Objective 3: Application of the Model
The first step in applying the developed model to the study site is the identification of groups of wells. A grouping analysis tool was used to divide the points (wells) into clusters based on defined analysis fields. Analysis fields were created before running the tool by creating new point layers that divided the points into meaningful groups (groups within each analysis field were defined by an attribute). The first analysis field used a buffer analysis to create groups based on whether they were within 1/4, 1/2, 3/4, or over 3/4 of the total radial distance of the study area from the treatment plant. The second parameter grouped the wells based on concessions, such that wells within each concession were assigned to their own group.
Once these groups were defined, each was exported into its own data layer. Network analyst was used to create a tranportation route for each group (each layer) using the roads and individual group layers. Calculate field, a tool within model builder, was used to multiply the total length of each route by the cost per unit length of pipeline and output the total cost. This tool was again used to divide the cost of each route by the number of stops to provide the cost benefit value. The Merge Tool combined the cost-benefit values for all groups into one database table, and the Sort Tool sorted them from highest to lowest. The total cost of each network was carried over in addition to the cost-benefit value, and used in conjuection with a table listing the four budget scenarios to iterate comparing cost of the first route to the first budget, subtracting cost of the route if it was smaller than the budget, then repeating the process using the next route and new budget. The output from this tool is a string of six characters (presenting the six routes) denoting wheather each group is apart of the network or not (See Appendix). In addition to this, another tool uses a similar premese to output the residual of each budget after the desired routes are built.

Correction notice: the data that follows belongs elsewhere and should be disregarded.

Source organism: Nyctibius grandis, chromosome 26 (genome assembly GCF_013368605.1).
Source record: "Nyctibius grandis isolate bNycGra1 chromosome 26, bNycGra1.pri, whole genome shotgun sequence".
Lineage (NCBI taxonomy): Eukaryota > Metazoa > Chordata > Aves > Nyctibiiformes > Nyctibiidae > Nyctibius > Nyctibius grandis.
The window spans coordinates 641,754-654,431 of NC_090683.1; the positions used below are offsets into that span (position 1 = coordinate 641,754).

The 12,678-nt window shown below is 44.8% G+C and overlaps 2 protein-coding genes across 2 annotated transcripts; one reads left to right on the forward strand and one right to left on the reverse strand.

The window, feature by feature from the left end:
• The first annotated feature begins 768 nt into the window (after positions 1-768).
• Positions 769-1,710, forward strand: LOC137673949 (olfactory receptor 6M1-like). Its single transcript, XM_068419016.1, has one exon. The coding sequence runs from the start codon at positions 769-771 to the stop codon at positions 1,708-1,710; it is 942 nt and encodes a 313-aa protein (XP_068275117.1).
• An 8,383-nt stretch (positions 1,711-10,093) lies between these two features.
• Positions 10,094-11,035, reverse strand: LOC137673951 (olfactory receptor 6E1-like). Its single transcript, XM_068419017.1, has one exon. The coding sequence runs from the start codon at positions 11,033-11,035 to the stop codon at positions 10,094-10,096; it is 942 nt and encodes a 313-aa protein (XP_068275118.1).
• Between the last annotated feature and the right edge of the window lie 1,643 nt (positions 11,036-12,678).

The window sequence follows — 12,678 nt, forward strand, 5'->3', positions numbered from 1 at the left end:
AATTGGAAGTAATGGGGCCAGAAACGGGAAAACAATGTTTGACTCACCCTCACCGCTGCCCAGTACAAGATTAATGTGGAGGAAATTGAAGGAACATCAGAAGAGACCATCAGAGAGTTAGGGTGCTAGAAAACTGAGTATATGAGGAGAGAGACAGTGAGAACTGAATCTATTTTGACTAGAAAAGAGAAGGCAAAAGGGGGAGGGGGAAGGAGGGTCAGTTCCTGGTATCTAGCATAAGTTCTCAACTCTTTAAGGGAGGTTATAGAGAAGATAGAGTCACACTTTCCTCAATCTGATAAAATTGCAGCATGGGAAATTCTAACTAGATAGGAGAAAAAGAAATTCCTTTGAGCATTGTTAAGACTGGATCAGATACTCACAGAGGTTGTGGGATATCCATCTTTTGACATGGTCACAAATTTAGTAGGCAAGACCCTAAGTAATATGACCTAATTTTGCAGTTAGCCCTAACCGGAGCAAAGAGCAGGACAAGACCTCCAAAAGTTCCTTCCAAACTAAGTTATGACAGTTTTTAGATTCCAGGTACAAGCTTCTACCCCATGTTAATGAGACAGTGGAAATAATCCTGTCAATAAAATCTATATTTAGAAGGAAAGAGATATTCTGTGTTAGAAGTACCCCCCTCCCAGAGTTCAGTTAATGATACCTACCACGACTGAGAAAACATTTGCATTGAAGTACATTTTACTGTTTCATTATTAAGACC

Using the residual budget, the truck-cistern routes were created. Network analyst was again used to build a truck-cistern route for each of the remaining groups. To determine the cost of running a truck-cistern network, a case study from Spicewood, Texas was analyzed, as this area suffered a drought from 2011 to 2012. To satisfy the short-term water scarcity problem, water trucks delivered water from a nearby city to 935 households (United States Environmental Protection Agency, 2017). These trucks were able to deliver water on a weekly basis to all residents in Spicewood at a cost of 25,000 (CAN) per month (United States Environmental Protection Agency, 2017). Given the results of this case study, this model designated that the truck-cistern network will cost $300,000 annually to service this many households. This cost was scaled for each route based on the number of wells serviced by the route. From this case study, each truck has an inital cost of $200,000. The number of trucks require to satisfy the needs of each network is based off an assumed 10 minute delivery time and one delivery per well per week, therefore one truck is needed to service 350 homes. This will also be scaled to each network using the total number of wells from all group assigned to the truck cistern network in order to determine the initial cost of creating the network, however this scaled value will have to be rounded to an integer value (rounded up to ensure no shortage of service) (Figure 3). Output from this final section of the model is a length of time over which the created truck-cistern network can run based on the total number of wells on the network.
Figure 4 outlines the individual steps of the model operating under Budget #1 ($42,000,000).
Figure 4: A flow chart describing the specific steps taken and tools used to build the transportation network using the model. Budget #1 is used as an example.
By combining these nested networks into one, a complete water distribution network was created. After this model was applied to the Six Nations of the Grand River community, a theoretical network existed that connects the Six Nations of the Grand River community to the distribution plant via either pipeline or truck-cistern.